London gigs and CD news
It's been a musically rich last couple of weeks; wrote some new songs (I've posted demo recordings of them to my Myspace: http://www.myspace.com/dexterslim); played some really enjoyable gigs, including the launch of the 'Butterfly song' single, and finished the recordings for my next CD.
I needed to add fiddle to two of the tracks in my forthcoming CD (Down by the Wildwood and You don't know) - and luckily for me I found Kurt Baumer, a former Nashville Tour Fiddler. Kurt has added some fiddle magic to both tracks. I'm sure you will love what he has done; certainly I was blown away with his playing.
I've made some changes to the CD track list: the final list of songs will be:
- It's raining outside
- Down by the Wildwood
- You don't know
- Every day is sunshine
- Can't catch the Butterfly
- Don't go pissin' in the wind
- Tell me you love me again
- Always looked for the good in me
- Black sky blues
- Beneath these Scottish skies
The CD will be called 'Every day is sunshine' and will be released by Hillhead GWE Records. I'm excited about putting this album out, I think it's my best yet.
We need to think about a launch date, get the cover art done and think about how to promote it when it is released. If you have any ideas for spreading the word - don't keep them to yourself - or if you can help in any way it will be much appreciated.
A week past Thursday I played at the Glasgow Art Club (in Glasow obviously) and then on the Friday night I played at Blackheath Halls in London.
A particularly highlight of the Glasgow Art Club gig was Dinny singing backing vocals with me - and for the first time - singing the lead vocal on the song 'Every day is sunshine'.
Both had top-notch music from the other acts. At the Art Club I played with Jamie Flett and his brother Andy - and on the Friday the headline act was Benny Gallagher (famously part of the songwriting duo Gallagher and Lyle).
The supporting acts for the Blackheath Halls gig included Janette Geri (all the way from Australia) and Richard Llewellyn-Davies. It was a great night of music - we really enjoyed ourself. It was also nice that a few friends came along to provide support - including Mary and Alex; friends of Pat's who also put us up (or put up with us) while we were in London.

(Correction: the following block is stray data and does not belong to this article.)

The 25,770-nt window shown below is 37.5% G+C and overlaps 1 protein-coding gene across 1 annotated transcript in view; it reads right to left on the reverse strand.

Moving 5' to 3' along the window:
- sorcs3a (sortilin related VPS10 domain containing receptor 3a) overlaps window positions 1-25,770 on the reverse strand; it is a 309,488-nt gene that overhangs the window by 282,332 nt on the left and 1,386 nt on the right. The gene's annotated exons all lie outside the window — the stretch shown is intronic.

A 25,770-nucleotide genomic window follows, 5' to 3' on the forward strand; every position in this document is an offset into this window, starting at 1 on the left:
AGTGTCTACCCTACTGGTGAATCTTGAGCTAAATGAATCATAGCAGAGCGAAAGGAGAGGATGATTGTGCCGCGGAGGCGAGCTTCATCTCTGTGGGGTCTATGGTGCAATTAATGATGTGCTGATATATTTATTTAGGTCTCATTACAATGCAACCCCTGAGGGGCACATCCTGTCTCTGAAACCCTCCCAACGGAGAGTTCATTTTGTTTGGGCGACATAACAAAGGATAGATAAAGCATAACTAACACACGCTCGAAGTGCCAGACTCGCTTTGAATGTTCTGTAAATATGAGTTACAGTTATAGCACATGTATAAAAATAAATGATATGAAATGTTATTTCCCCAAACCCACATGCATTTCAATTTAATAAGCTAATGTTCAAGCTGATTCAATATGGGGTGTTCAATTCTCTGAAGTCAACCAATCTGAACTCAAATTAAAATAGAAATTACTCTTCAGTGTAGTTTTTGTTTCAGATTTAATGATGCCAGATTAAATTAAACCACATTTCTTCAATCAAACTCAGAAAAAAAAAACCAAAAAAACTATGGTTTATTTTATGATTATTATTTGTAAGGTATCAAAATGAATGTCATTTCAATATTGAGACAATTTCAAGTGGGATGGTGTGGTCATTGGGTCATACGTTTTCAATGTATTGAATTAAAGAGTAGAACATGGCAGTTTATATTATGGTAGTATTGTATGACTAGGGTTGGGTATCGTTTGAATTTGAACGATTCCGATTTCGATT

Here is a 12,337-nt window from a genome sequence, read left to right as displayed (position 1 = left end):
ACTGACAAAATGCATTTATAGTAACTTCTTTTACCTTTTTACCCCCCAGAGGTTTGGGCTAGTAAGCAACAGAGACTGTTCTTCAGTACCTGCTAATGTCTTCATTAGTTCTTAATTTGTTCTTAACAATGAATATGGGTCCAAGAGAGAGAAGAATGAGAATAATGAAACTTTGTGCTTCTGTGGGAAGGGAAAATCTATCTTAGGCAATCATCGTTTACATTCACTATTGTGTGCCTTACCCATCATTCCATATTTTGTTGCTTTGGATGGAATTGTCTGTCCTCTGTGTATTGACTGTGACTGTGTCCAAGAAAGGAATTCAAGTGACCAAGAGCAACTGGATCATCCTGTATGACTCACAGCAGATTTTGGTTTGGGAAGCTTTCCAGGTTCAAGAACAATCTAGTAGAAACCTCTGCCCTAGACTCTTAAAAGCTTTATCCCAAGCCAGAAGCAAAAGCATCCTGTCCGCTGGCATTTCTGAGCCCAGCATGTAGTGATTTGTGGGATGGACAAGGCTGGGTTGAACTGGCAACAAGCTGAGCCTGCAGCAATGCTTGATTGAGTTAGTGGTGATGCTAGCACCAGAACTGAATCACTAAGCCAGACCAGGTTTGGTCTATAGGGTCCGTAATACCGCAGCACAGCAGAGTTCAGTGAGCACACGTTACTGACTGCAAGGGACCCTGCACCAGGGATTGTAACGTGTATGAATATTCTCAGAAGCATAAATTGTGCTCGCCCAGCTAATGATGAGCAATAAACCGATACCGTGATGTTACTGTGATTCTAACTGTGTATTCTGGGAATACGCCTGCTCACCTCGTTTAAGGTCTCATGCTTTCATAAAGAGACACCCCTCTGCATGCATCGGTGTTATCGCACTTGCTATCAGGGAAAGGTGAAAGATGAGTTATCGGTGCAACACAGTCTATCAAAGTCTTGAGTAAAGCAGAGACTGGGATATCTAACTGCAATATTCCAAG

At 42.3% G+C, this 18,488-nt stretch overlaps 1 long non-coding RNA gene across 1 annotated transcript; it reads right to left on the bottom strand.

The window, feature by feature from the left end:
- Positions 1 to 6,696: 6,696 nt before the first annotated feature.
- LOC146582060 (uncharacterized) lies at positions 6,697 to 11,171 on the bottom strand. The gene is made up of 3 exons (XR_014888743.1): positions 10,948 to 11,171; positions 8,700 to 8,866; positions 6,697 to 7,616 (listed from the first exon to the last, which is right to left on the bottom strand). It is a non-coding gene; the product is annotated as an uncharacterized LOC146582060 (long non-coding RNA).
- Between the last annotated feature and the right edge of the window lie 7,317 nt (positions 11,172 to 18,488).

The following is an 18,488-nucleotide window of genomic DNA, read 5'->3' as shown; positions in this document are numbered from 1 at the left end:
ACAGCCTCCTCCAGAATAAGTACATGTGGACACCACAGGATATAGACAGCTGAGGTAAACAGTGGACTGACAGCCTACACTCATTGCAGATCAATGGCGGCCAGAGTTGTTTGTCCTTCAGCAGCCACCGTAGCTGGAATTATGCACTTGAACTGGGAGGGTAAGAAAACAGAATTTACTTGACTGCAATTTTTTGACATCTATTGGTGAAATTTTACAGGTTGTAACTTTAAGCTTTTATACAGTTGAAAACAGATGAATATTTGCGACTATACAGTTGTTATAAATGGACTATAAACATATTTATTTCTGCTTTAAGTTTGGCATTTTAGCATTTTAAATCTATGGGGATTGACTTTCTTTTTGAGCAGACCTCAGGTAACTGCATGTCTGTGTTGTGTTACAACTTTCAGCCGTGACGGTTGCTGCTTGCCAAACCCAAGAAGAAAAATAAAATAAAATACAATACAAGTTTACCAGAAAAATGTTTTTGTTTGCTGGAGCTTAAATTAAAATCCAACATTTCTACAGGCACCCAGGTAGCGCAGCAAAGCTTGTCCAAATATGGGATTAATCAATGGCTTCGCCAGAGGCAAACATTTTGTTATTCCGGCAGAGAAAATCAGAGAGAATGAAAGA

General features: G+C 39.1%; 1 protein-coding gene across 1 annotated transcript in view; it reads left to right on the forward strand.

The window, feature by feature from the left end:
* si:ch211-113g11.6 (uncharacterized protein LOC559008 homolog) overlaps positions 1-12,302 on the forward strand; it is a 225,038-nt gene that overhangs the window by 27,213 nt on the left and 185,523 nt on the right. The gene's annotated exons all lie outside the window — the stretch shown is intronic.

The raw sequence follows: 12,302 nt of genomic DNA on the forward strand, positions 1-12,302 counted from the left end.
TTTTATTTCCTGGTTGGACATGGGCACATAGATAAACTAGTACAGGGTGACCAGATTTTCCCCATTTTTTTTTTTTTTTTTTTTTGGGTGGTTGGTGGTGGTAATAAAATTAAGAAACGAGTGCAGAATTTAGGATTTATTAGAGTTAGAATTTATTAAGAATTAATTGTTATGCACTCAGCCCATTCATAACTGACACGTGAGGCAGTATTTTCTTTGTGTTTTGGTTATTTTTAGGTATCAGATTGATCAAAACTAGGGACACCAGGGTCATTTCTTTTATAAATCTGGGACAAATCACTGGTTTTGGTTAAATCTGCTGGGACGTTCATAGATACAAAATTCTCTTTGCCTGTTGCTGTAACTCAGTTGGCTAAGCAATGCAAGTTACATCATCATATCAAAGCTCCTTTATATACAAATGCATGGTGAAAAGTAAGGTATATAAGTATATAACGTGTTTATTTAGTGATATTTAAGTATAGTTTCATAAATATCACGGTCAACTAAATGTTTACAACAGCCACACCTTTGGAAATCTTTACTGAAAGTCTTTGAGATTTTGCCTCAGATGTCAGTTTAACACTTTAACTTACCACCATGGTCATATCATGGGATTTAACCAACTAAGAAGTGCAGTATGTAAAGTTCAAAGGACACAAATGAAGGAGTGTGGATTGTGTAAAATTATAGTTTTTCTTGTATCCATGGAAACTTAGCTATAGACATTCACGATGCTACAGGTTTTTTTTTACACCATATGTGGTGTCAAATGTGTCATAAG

Pat has been doing all the work getting these great gigs - so thanks Pat; I wouldn't be playing anywhere at all if it was up to me. :-)
I have a few gigs coming up in Glasgow you might want to check out:
Next Wednesay 2nd June in Ivory Blacks 56 Oswald St supporting a band called Bitter Ruin http://www.myspace.com/bitterruin
Next Friday 4th June at That Devil Music - The State Bar, Glasgow.
Be good to see you at one of these gigs.
Have a good bank holiday - and a good week.
All the best, Jim
Looking forward to opening for Benny Gallagher in London on Friday 21st May
Here is the promotors blurb:
The Icarus Club - Friday 21 May at 8:00 PM
Benny Gallagher + Janette Geri, Jim Byrne, Richard Llewellyn-Davies
The second of the Icarus Club's Spring season of shows features Benny Gallagher. He's worked with some of the best-known names in the business and has written for the likes of Art Garfunkel, Bryan Ferry, Don Williams, Garth Brooks, Joe Brown, Mary Hopkin, Phil Everly, Rita Coolidge and Simon and Garfunkel to name but a few! After four decades he remains one of the UK's best-loved singer-songwriters.
Supporting Benny will be Janette Geri, Jim Byrne, Richard Llewellyn-Davies, all of whom have appeared at the Icarus Club's weekly events in the local area.
Blackheath Halls 23 Lee Road London SE3 9RQ
Buy Tickets Online
Ditch the PA system and play better
On Sunday night I played at the Wee Folk Club in Edinburgh - and it was one of my most enjoyable gigs. A significant reason for this was that I played without a PA system; it was a small and intimate venue and there was no need for any amplification.
I loved it; I heard my guitar and my voice exactly as I hear it when I play at home; I didn't have to adjust to hearing everything coming through a set of speakers; which always throws me when playing 'live'.